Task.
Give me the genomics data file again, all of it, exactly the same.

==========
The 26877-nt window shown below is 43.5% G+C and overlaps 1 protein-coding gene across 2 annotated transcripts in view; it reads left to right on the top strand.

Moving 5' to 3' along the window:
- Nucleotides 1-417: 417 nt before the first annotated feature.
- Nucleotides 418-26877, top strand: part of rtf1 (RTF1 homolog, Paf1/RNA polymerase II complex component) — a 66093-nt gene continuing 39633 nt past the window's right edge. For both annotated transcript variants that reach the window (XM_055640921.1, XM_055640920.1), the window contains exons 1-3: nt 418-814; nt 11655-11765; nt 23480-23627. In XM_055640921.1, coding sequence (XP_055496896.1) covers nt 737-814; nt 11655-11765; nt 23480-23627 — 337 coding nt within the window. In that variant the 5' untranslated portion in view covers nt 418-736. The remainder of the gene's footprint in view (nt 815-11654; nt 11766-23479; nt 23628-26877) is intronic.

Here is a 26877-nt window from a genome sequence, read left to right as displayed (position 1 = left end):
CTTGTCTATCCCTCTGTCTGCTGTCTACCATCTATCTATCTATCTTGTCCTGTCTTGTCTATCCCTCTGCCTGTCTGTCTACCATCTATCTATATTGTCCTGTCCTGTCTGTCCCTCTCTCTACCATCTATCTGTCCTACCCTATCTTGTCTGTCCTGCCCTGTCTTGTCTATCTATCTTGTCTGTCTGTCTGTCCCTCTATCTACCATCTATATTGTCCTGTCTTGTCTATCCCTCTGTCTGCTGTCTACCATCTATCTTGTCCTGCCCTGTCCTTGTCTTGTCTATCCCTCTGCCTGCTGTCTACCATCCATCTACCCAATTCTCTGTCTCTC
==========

The 26877-nt window shown below is 43.5% G+C and overlaps 1 protein-coding gene across 2 annotated transcripts in view; it reads left to right on the top strand.

Moving 5' to 3' along the window:
- Nucleotides 1-417: 417 nt before the first annotated feature.
- Nucleotides 418-26877, top strand: part of rtf1 (RTF1 homolog, Paf1/RNA polymerase II complex component) — a 66093-nt gene continuing 39633 nt past the window's right edge. For both annotated transcript variants that reach the window (XM_055640921.1, XM_055640920.1), the window contains exons 1-3: nt 418-814; nt 11655-11765; nt 23480-23627. In XM_055640921.1, coding sequence (XP_055496896.1) covers nt 737-814; nt 11655-11765; nt 23480-23627 — 337 coding nt within the window. In that variant the 5' untranslated portion in view covers nt 418-736. The remainder of the gene's footprint in view (nt 815-11654; nt 11766-23479; nt 23628-26877) is intronic.

Here is a 26877-nt window from a genome sequence, read left to right as displayed (position 1 = left end):
CTTGTCTATCCCTCTGTCTGCTGTCTACCATCTATCTATCTATCTTGTCCTGTCTTGTCTATCCCTCTGCCTGTCTGTCTACCATCTATCTATATTGTCCTGTCCTGTCTGTCCCTCTCTCTACCATCTATCTGTCCTACCCTATCTTGTCTGTCCTGCCCTGTCTTGTCTATCTATCTTGTCTGTCTGTCTGTCCCTCTATCTACCATCTATATTGTCCTGTCTTGTCTATCCCTCTGTCTGCTGTCTACCATCTATCTTGTCCTGCCCTGTCCTTGTCTTGTCTATCCCTCTGCCTGCTGTCTACCATCCATCTACCCAATTCTCTGTCTCTC